As Israeli and Turkish negotiators were set to meet Sunday in Rome to reach an agreement on normalizing ties, the families of two soldiers killed in the 2014 war in the Gaza Strip on Saturday demanded that their sons be returned as part of any deal with Ankara.
The families of Lt. Hadar Goldin and Sgt. Oron Shaul planned a protest tent outside Prime Minister Benjamin Netanyahu’s official residence in Jerusalem should a deal not involve the return of their sons.
Goldin and Shaul were killed in two separate incidents during Operation Protective Edge against Hamas. Though neither body was recovered, the army has classed both soldiers as “killed in action” based on forensic evidence.
Shaul’s family told the press at their home that Netanyahu must not sign a deal with Ankara unless it stipulates the return of the two soldiers’ remains.
“My son went out to war in Gaza, two years have passed and he hasn’t returned yet,” Zehava Shaul, the soldier’s mother, said. She said Netanyahu has to make good on his promises and bring her son home.
Goldin’s family said that by signing a deal with Turkey, “the prime minister will fail the first significant test following Operation Protective Edge, and will give a medal to Hamas for kidnapping Goldin and [Sgt. Oron] Shaul.”
“The time has come for Israel to be the one to dictate the price to Hamas for the kidnapping and detention of soldiers, and not the way we’ve been used to in the past three years — to pay a heavy price to our foes,” Army Radio quoted the Goldin family saying.
Yesh Atid party MK Haim Yelin said he would join the protest in Jerusalem if the deal doesn’t bring Goldin and Shaul home.
“It’s unacceptable that a deal with Turkey won’t include the return of our boys home,” he said in a statement.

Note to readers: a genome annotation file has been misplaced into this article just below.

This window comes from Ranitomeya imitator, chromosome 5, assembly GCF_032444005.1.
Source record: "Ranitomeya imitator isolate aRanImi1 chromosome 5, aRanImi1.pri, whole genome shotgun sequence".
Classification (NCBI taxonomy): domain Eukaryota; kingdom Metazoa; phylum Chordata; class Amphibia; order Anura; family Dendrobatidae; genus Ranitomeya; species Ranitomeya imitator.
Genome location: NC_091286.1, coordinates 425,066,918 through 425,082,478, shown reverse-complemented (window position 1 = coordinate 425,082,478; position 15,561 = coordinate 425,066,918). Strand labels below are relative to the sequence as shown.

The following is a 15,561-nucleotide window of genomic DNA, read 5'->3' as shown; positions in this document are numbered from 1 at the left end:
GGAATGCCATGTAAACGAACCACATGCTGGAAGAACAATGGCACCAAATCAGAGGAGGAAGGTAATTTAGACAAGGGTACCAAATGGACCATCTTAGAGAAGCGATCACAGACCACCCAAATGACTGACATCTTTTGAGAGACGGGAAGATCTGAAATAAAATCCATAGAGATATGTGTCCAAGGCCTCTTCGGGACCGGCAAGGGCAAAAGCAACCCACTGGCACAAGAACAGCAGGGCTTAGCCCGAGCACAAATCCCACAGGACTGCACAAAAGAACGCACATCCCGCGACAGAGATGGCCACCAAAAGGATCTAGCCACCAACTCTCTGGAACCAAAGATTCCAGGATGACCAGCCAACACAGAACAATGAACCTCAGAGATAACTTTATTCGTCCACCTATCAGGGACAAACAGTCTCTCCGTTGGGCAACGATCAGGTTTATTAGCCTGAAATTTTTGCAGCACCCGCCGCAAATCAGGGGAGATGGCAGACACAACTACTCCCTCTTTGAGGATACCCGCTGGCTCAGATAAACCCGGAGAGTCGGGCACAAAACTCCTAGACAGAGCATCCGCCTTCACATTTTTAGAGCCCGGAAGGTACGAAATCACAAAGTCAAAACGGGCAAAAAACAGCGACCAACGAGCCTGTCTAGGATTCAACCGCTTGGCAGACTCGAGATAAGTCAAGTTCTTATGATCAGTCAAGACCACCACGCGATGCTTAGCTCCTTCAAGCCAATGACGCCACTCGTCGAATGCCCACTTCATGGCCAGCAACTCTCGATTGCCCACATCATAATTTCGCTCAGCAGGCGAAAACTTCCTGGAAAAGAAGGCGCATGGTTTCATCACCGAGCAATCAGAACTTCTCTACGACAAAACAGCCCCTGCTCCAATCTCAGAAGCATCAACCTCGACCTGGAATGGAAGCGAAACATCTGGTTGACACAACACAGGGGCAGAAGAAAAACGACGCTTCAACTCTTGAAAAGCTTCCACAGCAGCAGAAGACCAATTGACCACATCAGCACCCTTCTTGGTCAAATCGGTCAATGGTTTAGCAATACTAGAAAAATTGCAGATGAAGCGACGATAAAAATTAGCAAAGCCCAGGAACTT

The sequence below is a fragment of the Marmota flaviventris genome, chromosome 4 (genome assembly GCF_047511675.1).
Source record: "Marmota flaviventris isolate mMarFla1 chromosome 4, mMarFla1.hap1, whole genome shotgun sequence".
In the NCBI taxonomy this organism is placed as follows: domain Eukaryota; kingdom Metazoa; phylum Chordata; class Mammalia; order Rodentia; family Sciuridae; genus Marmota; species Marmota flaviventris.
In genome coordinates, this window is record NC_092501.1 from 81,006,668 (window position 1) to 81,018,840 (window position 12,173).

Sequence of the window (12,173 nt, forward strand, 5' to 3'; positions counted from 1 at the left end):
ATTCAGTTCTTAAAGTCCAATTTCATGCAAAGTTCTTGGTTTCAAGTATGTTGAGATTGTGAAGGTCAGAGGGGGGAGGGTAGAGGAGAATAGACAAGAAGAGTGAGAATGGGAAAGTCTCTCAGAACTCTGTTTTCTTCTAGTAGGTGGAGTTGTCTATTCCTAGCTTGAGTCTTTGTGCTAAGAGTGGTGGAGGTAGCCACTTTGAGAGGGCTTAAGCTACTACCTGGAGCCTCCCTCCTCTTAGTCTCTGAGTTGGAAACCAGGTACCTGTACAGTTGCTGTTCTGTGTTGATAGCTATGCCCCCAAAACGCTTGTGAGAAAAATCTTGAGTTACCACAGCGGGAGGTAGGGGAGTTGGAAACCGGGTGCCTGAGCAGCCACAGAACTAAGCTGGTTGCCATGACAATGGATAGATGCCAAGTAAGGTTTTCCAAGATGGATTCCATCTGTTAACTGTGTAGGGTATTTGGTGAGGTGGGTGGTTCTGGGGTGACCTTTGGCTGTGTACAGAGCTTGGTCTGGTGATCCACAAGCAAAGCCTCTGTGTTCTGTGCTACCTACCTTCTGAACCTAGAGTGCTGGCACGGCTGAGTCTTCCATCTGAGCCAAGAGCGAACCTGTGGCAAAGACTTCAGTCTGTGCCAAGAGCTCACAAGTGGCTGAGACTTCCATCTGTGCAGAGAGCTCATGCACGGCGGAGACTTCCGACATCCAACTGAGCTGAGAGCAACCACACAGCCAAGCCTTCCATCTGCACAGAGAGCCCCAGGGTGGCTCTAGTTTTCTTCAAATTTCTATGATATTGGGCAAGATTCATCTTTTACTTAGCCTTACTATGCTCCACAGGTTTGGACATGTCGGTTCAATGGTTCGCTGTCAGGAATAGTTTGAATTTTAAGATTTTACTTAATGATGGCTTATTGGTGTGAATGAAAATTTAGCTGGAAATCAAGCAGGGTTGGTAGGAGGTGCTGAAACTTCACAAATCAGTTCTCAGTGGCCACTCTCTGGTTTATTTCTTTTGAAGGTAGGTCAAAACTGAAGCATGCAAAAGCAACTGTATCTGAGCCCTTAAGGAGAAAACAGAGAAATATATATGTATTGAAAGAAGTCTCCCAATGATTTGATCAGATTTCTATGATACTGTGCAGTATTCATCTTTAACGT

In the face of the families’ criticism, Netanyahu’s office said in a statement that “Israel is making constant efforts – both openly and in secret – to bring IDF soldiers Oron Shaul and Hadar Goldin, may their memories be blessed, as well as the two Israeli citizens being held in the Gaza Strip, back to Israel.”
“Israel will not cease its activity until the mission is accomplished,” the Prime Minister’s Office said.
If an agreement is reached, it would go before Israel’s security cabinet for approval on Wednesday, according to media reports and an Israeli official who requested anonymity.
Analysts say it is very likely that an agreement will be concluded on Sunday.
Once tight relations between Israel and key NATO member Turkey were significantly downgraded after Israeli commandos staged a deadly pre-dawn raid on a six-ship flotilla in May 2010 as it tried to run the blockade on Gaza. Ten protesters attacked the Israeli soldiers and were killed in the ensuing firefight.
Two of Turkey’s key conditions for normalization — an apology and compensation — have largely been met, leaving its third demand, that Israel lift its blockade on the Hamas-run Gaza Strip, as the main obstacle.
According to the Turkish daily Hurriyet, the two sides have reached a compromise whereby Turkey would send aid for Palestinians via the Israeli port of Ashdod rather than directly to Gaza.
A meeting between Israeli Prime Minister Benjamin Netanyahu and US Secretary of State John Kerry is also expected on Sunday in the Italian capital to discuss the state of Israeli-Palestinian peace negotiations.